Adjusted pre-tax profit at the private banking arm of HSBC fell in the first quarter of 2016.
HSBC today logged adjusted pre-tax profit of $112 million for its private banking arm in the first three months of this year, down from $181 million a year earlier.
For the whole of HSBC, adjusted pre-tax profits in Q1 were $5.4 billion, which was $1.2 billion or 18 per cent lower than for a year earlier. This was primarily driven by lower revenue and higher loan impairment charges, whilst operating expenses were broadly unchanged, it said in a statement today.
At around 10:00 local time in London, shares in the bank were unchanged.
Within global private banking, revenue fell by $100 million or 15 per cent, driven by lower brokerage and trading activity in both Europe and Asia, reflecting adverse market sentiment in unfavourable market conditions.
However, in the quarter, HSBC continued to grow the parts of the business that fit its "desired model" of private banking, attracting net new money of $4 billion, notably in the UK, partly offset by net outflows in Hong Kong, it said.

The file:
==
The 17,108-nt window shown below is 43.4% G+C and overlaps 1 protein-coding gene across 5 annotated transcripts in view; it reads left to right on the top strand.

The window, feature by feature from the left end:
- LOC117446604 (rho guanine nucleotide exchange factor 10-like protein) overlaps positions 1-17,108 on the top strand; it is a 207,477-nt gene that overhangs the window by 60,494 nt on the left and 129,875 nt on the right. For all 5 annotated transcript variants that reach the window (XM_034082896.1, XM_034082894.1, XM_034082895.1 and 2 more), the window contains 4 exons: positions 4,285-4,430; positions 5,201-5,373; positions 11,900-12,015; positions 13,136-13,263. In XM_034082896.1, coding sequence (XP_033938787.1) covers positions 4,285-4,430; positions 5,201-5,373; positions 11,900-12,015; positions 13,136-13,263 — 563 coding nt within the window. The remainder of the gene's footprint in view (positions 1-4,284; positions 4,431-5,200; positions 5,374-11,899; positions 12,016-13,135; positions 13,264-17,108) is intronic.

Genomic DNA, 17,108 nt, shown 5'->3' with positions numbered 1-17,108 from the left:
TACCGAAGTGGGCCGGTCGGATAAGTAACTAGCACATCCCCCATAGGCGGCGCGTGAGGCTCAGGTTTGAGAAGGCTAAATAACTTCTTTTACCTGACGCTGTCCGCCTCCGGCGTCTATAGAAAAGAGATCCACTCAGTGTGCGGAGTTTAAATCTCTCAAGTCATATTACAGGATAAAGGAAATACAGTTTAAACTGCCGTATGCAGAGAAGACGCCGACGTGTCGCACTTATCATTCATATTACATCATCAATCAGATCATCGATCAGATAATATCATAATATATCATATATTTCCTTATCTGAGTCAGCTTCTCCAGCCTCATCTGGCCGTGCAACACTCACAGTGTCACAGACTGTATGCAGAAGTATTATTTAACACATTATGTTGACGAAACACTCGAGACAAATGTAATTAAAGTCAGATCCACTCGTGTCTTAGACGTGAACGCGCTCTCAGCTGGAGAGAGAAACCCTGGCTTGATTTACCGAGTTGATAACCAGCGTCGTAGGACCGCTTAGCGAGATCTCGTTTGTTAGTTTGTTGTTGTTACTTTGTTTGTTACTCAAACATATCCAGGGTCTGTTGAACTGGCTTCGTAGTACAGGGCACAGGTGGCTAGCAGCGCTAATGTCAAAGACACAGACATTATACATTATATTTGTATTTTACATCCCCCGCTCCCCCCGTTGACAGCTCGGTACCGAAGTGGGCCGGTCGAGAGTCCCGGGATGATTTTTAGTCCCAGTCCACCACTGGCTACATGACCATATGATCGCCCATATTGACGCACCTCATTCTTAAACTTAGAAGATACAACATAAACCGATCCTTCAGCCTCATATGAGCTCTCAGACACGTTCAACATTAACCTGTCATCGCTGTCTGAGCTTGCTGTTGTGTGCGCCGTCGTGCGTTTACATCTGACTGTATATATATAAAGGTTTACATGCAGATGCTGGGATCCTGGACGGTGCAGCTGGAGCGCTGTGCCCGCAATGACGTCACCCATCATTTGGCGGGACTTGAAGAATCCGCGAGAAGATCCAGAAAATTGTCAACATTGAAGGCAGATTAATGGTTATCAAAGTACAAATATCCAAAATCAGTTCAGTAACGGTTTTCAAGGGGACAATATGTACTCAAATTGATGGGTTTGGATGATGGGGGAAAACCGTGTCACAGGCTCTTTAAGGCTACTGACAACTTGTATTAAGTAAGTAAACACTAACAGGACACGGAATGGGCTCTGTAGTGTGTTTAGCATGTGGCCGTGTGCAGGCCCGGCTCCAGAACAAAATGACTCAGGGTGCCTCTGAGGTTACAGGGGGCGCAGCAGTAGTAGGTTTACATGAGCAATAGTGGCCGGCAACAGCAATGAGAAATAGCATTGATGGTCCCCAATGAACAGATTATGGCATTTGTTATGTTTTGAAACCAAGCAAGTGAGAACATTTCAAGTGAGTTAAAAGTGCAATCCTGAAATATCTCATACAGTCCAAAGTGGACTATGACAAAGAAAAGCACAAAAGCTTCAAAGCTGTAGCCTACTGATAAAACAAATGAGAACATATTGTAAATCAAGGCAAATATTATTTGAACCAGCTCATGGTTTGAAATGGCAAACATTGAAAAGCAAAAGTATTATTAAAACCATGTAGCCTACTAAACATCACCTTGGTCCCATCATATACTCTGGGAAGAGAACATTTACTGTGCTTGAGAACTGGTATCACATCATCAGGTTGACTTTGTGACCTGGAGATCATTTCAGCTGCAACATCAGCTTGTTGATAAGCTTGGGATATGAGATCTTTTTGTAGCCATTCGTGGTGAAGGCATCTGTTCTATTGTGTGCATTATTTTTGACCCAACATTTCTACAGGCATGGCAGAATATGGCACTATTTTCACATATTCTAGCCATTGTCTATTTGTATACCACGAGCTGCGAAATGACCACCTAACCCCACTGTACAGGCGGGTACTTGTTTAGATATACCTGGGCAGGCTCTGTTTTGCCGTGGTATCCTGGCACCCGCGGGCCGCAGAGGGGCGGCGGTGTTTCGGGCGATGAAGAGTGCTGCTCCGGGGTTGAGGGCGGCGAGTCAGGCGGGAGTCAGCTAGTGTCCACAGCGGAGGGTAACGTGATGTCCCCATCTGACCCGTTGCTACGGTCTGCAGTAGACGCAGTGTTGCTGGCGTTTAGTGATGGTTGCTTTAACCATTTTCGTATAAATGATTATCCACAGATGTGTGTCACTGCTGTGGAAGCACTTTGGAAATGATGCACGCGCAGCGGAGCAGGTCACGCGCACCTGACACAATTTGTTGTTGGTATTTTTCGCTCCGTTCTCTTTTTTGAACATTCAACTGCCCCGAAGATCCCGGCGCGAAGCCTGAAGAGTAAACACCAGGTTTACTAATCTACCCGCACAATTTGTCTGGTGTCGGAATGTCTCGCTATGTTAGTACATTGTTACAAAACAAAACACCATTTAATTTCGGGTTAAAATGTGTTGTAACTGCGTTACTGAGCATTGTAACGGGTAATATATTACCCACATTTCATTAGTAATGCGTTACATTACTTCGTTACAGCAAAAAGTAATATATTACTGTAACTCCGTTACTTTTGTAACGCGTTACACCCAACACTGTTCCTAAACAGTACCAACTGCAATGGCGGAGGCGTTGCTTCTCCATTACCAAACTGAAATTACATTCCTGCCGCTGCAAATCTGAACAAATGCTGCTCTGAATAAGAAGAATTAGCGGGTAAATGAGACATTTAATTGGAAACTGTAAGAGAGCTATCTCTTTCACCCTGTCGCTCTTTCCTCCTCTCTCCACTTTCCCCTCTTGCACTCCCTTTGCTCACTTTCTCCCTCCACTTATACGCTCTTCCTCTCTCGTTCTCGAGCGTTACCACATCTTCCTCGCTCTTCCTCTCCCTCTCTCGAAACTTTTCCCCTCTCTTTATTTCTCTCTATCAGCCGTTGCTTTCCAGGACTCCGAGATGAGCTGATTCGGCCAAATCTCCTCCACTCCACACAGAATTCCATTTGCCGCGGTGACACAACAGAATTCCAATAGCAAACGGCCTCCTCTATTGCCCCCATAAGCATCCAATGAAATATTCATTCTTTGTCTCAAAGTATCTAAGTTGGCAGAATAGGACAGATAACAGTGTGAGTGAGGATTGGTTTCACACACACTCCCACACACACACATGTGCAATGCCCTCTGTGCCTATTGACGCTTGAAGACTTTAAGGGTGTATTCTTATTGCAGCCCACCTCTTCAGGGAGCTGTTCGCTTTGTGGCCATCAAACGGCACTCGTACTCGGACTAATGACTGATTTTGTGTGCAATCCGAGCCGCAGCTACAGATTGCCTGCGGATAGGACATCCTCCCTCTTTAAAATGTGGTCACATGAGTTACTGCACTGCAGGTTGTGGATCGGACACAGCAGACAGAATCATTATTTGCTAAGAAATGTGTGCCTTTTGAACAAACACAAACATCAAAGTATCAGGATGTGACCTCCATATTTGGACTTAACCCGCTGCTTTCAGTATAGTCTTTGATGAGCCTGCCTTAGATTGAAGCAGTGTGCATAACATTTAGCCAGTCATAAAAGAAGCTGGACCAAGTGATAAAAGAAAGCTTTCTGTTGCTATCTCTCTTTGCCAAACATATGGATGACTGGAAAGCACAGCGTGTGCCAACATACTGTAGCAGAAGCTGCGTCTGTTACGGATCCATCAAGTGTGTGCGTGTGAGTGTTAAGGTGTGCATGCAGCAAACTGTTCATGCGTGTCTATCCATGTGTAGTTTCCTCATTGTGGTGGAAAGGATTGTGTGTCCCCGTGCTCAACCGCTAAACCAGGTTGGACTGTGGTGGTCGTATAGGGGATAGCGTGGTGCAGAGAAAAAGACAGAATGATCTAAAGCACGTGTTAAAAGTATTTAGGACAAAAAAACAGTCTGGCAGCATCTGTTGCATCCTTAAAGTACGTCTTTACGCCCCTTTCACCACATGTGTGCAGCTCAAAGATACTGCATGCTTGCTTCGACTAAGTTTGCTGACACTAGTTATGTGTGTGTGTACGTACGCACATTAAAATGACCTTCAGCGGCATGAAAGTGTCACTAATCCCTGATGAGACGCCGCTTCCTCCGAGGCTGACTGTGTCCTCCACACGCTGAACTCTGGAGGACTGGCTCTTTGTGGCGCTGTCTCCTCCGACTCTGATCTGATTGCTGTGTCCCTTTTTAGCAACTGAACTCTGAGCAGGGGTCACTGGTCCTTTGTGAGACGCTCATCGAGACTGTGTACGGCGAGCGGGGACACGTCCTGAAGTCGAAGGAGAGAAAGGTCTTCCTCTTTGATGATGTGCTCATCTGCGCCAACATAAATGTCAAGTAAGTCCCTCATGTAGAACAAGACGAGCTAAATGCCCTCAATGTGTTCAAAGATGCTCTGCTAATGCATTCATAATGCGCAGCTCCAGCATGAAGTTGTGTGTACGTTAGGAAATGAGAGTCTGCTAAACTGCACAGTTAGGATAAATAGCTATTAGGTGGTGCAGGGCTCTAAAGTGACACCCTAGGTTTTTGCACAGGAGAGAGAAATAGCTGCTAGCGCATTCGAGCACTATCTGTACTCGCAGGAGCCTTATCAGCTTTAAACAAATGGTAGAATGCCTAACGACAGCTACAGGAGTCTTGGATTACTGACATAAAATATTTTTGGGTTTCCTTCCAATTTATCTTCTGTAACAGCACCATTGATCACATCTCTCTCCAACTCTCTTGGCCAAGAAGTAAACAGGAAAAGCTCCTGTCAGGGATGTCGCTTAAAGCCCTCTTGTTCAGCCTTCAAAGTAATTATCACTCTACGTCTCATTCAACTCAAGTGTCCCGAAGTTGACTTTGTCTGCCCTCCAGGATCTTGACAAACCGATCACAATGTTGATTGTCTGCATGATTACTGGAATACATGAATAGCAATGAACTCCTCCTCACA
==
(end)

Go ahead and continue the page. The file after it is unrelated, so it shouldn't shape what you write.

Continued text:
Graham Spooner, investment research analyst at The Share Centre,
said: “HSBC’s CEO Stuart Gulliver noted that despite profits
being down against a very strong first quarter of 2015, the
company ‘increased market share in many of the product areas that
are critical to our strategy’. Alongside this, investors should
appreciate that the dividend was not axed, as many analysts had
feared, and was held at 10 cents per share. This was another sign
that the group’s results were not as bad as they could've
“Income seekers in the banking sector have been hit hard in recent years. HSBC has remained a significant payer and though progress may continue to be slow in the face of many challenges, the shares could be a better option than other banks. The company is viewed as being more conservatively managed with a superior balance sheet and deposits. HSBC has a diverse mix of business and geographical spread, and in the present climate we recommend the company as a ‘buy’ for contrarian investors, but recommend building a holding over timem," Spooner said.